A week before last, I visited Dalton State College in northwest Georgia. I had a chance to make two different presentations, meet with the academic leadership team, and see some of the campus. It was a great visit. There, like elsewhere, I found concern about the future, particularly with the impact of potential loss of funding and rapid changes in technology on the educational enterprise. Yet there was a real spirit among the faculty and administrators I talked with.
One of the most memorable moments of the day was during the second presentation when we were talking about the need for 21st century skills. I made the comment that in all of the surveys and reports from groups like the Business Roundtable, National Association of Manufacturers, Chamber of Commerce, and others about college graduates and workforce needs, there were few complaints about students’ content knowledge. For example, you don’t see in one of those reports or hear a comment like: “She simply doesn’t know enough biology” or “He doesn’t understand Accounting well enough.” Apparently employers feel like colleges are doing a good job of educating for content. Instead, the reports from employers express concern about the lack of skills needed for the modern workplace: working together collaboratively, working with people who are different from you, organizing to get something done, communicating effectively in spoken and written language, and skills like that (which, by the way, are also civic skills, challenging some who would say that we don’t have time to prepare people for careers and citizenship simultaneously). In the Q & A, I wondered if there were ways that our instruction could be organized to produce more results focused on these 21st century job skills.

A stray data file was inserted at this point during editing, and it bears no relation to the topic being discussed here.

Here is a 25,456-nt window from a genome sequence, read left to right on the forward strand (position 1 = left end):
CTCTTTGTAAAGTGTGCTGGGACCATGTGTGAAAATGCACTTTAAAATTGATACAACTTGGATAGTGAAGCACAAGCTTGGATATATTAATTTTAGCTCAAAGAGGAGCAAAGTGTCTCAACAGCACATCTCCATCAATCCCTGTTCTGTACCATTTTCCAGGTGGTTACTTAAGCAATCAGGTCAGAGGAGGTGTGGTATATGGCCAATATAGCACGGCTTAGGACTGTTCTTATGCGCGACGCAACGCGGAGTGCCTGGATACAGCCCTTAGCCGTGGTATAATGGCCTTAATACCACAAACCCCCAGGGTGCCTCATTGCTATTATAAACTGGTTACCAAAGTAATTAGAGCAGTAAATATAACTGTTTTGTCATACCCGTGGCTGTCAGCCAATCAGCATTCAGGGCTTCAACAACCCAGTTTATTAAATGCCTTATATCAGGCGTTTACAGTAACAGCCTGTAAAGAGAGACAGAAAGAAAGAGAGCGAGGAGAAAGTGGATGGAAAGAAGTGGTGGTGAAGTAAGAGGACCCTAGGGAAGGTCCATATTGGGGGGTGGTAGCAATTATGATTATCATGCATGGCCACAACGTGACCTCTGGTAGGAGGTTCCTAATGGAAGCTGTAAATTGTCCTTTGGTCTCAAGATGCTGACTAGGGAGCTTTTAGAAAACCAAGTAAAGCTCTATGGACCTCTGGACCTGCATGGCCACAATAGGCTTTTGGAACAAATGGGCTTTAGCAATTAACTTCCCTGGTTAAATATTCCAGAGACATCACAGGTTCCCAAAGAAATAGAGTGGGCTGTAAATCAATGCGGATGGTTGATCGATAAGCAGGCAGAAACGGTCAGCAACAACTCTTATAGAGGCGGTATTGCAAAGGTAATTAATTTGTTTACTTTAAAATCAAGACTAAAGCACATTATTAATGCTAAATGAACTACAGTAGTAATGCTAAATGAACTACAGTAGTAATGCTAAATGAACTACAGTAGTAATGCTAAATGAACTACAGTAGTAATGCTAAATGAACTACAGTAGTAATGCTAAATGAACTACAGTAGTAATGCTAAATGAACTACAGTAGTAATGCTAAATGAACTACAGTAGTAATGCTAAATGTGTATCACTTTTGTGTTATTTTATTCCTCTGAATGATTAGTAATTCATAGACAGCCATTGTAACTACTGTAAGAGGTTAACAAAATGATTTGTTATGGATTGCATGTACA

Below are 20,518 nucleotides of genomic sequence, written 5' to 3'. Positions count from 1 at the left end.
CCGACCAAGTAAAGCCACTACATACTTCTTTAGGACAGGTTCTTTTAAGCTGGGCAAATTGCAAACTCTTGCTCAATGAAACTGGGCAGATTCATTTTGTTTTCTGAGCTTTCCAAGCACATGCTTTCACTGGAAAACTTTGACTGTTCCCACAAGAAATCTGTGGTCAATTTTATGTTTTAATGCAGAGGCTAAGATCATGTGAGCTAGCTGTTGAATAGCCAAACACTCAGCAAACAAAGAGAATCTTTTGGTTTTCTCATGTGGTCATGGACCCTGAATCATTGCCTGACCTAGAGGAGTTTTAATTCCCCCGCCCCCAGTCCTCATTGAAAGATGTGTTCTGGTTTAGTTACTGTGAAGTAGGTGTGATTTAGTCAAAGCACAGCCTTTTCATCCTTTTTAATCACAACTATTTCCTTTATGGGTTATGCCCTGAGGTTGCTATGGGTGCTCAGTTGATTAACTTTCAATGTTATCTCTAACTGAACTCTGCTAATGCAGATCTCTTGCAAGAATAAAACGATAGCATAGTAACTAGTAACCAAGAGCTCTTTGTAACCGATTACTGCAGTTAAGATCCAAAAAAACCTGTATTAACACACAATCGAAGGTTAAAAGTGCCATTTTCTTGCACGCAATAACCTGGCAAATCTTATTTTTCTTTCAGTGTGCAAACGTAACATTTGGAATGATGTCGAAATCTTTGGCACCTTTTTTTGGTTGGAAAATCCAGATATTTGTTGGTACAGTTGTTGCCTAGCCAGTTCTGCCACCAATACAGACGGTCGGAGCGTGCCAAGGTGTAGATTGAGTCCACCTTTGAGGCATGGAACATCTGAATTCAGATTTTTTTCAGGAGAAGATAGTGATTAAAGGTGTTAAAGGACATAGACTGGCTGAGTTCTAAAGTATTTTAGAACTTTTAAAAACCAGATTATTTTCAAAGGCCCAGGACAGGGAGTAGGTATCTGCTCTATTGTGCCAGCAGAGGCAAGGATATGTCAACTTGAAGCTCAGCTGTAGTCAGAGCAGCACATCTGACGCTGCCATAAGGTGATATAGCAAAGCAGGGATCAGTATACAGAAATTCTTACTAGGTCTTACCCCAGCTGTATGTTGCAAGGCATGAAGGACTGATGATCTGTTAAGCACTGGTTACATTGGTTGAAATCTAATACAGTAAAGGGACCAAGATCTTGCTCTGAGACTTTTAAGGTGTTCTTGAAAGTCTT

A student in the audience raised his hand. He essentially said that he didn’t really need any expertise himself; he could simply hire talented people. He went on to say that he had been disappointed so far in his classes. He said something to the effect that nothing that he had learned would help him earn a dollar.
I took away two reflections from those comments, both that I’m still thinking about. The first was this student’s apparent rejection of concepts of expertise. I guess it’s easy to think that with content at your fingertips (literally), you don’t really have to know very much. Yet that’s a terrifying idea. Expertise, at least from my perspective, isn’t going away simply because I can find out things in a nanosecond. I think we’ll still need people with vast knowledge, and equally important, with perspective, nuance, and judgment. But in the networked world of the 21st century, solitary expertise will often, I suspect, give way to collaborative expertise. That’s why I think we must work extra hard to make sure that our students have knowledge and understanding, but equally important, also have the interaction skills to work in highly collaborative, networked environments.
The second thought I had was that this student reminded me of an important student perspective to keep in mind. Like so many others, this student sees education is very instrumental ways. For him, and countless others, students go to college to get a job. Given the increasingly high cost of college, maybe that’s not only understandable but necessary. The idea of learning for its joy, learning for learning’s sake, probably sounds pretty quaint to many. As we think about re-designing undergraduate education, I wonder if there’s a way to both honor a student perspective (one shared by many parents) about the need for career preparation, and yet help them move beyond that very narrow view of college.